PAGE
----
You'll have more investment options in the Roth IRA than a 529 account, and distributions from a Roth IRA used for Qualified Higher Education Expenses avoid the 10% early withdrawal penalty. Moreover, distributions from Roth IRAs are principal first, so you can withdraw the original contributions from the Roth IRA to pay for other expenses without subject to taxation or an early withdrawal penalty.
7. For parents going through a divorce, structure the divorce settlement with student aid in mind. For divorced parents, the FAFSA will only look at the financial information for the custodian parent, the parent that the child stays with for the majority of the year. To maximize financial aid parents might want to consider designating the lower income spouse as the custodial spouse, since only the custodial spouse’s income and assets are assessed by the FAFSA.
During divorce settlement negotiations, consider the custodial parent receiving non-assessable property (home) assets over assessable alimony income for financial aid purposes. Another financial aid strategy would be to consider delaying alimony until after FAFSA assessment years. Many divorce agreements set up educational trusts for the child’s education. This can be a mistake since the FAFSA will assess the trust as a student asset and potentially lower financial aid eligibility.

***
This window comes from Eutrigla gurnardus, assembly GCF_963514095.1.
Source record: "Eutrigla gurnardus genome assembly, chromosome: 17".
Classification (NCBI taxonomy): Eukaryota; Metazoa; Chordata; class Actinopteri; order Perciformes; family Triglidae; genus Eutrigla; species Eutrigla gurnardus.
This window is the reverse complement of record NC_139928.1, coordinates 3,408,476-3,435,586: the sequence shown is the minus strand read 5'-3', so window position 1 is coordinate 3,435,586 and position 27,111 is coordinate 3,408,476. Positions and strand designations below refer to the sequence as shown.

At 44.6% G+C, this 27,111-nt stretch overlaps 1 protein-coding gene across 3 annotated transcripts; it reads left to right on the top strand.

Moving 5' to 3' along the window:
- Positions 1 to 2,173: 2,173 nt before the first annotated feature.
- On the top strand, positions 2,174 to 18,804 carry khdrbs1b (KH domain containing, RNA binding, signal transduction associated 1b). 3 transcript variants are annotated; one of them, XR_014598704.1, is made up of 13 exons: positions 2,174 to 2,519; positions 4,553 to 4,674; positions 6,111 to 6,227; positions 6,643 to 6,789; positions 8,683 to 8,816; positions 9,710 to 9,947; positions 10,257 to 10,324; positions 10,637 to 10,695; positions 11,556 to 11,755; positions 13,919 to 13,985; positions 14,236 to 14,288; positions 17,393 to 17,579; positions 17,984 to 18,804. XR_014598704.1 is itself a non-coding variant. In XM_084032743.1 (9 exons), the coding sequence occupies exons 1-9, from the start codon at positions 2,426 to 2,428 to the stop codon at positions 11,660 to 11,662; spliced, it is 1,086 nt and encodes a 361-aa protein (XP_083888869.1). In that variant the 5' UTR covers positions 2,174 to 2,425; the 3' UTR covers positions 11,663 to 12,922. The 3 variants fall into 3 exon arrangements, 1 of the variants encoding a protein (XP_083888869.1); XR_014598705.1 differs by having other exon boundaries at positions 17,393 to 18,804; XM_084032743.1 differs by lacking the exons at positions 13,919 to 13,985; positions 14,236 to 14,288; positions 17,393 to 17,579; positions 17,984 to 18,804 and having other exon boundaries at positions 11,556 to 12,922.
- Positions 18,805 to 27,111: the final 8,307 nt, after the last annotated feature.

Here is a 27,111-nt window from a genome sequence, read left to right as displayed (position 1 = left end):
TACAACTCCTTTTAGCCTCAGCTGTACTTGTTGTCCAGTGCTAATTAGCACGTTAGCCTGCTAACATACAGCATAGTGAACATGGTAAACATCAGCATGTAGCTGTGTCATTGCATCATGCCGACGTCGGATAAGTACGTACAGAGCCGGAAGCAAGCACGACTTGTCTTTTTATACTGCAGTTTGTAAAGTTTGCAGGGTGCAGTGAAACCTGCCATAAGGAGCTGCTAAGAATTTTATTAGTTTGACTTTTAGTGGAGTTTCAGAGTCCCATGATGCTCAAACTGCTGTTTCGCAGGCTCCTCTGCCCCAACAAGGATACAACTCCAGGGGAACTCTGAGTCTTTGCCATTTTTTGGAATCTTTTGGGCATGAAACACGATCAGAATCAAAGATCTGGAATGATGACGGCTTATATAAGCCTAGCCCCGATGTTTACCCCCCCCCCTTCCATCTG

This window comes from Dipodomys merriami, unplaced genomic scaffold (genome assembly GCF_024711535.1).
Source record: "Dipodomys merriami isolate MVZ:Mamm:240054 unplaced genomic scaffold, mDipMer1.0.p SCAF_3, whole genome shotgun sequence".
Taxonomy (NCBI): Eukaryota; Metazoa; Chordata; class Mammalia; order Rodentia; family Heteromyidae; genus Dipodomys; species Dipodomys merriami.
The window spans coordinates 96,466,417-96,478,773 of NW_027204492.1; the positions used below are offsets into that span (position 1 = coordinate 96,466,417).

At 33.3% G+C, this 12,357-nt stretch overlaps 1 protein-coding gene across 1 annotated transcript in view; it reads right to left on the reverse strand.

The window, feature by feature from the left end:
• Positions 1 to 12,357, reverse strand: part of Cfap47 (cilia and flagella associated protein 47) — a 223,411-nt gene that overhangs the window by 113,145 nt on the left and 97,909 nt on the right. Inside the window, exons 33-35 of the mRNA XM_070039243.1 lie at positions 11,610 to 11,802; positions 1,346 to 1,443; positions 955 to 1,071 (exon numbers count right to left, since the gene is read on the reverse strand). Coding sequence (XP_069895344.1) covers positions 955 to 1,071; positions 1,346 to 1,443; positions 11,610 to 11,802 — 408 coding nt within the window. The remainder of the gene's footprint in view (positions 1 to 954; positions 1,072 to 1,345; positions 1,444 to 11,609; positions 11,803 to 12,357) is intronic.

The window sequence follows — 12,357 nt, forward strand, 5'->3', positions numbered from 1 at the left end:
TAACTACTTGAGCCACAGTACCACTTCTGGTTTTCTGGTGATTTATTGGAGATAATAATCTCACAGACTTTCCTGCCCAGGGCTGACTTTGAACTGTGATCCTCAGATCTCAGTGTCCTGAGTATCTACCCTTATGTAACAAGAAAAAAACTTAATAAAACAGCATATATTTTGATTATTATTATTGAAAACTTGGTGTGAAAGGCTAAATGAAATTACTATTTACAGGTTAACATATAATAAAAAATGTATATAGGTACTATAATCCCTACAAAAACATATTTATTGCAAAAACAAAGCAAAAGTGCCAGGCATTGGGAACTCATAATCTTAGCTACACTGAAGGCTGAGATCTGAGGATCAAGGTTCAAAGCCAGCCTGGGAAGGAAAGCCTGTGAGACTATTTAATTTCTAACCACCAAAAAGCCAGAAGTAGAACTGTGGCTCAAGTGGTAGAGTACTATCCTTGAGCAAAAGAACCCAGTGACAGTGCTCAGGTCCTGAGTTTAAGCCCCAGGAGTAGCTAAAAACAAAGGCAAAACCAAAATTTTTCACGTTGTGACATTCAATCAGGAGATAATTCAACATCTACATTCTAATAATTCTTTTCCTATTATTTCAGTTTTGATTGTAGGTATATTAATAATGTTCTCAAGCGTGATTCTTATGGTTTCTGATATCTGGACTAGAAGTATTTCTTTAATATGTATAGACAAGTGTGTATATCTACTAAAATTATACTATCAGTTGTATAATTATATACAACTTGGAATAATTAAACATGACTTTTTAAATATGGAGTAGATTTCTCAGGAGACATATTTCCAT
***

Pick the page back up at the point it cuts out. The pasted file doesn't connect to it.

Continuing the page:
Also, for parents considering remarrying, they may want to consider delaying remarriage until after the FAFSA assessment years. The new spouse’s income and assets will become assessable by the FAFSA once the custodial spouse is remarried.
8. Coordinate grandparent college contributions. Encourage grandparents to redirect their gifts to college bound grandchildren to the parents of the college student, which avoids the gifts becoming assessable income of the student. The grandparents could also just deposit assets in a 529, which is assessed at a much lower rate than direct gifts, or buy non-cash items for the student's education like computers or airplane tickets.
Oftentimes, grandparents set up educational trusts for students. To maximize financial aid eligibility, it’s preferable to have the beneficiary of the trust be the parents instead of the student. Alternatively, grandparents can agree to pay down student loans after graduation.
Bonus Tip: Fill out and file the FAFSA early. The FAFSA opens on October 1st, which is three months earlier than it used to open. Since financial aid is first-come, first-serve, you increase your chances of maximizing college financial aid eligibility by filing early. Also, since the tax year submitted to the FAFSA is prior-prior year, your financial circumstances may have changed. Filing early gives you more time to inform the financial aid offices of any change in circumstances to potentially alter your award for the better.
While maximizing financial aid is an important step in covering the cost of college, cutting the actual cost of college can have an even bigger impact on a family’s financial health. Here are “14 Ways Families Can Lower the Cost of College before Freshman Year.”
David Flores Wilson, CFP®, CFA, CDFA®, CCFC is a New York City-based CERTIFIED FINANCIAL PLANNER™ Practitioner & Wealth Advisor at Watts Capital. He can be reached at email@example.com.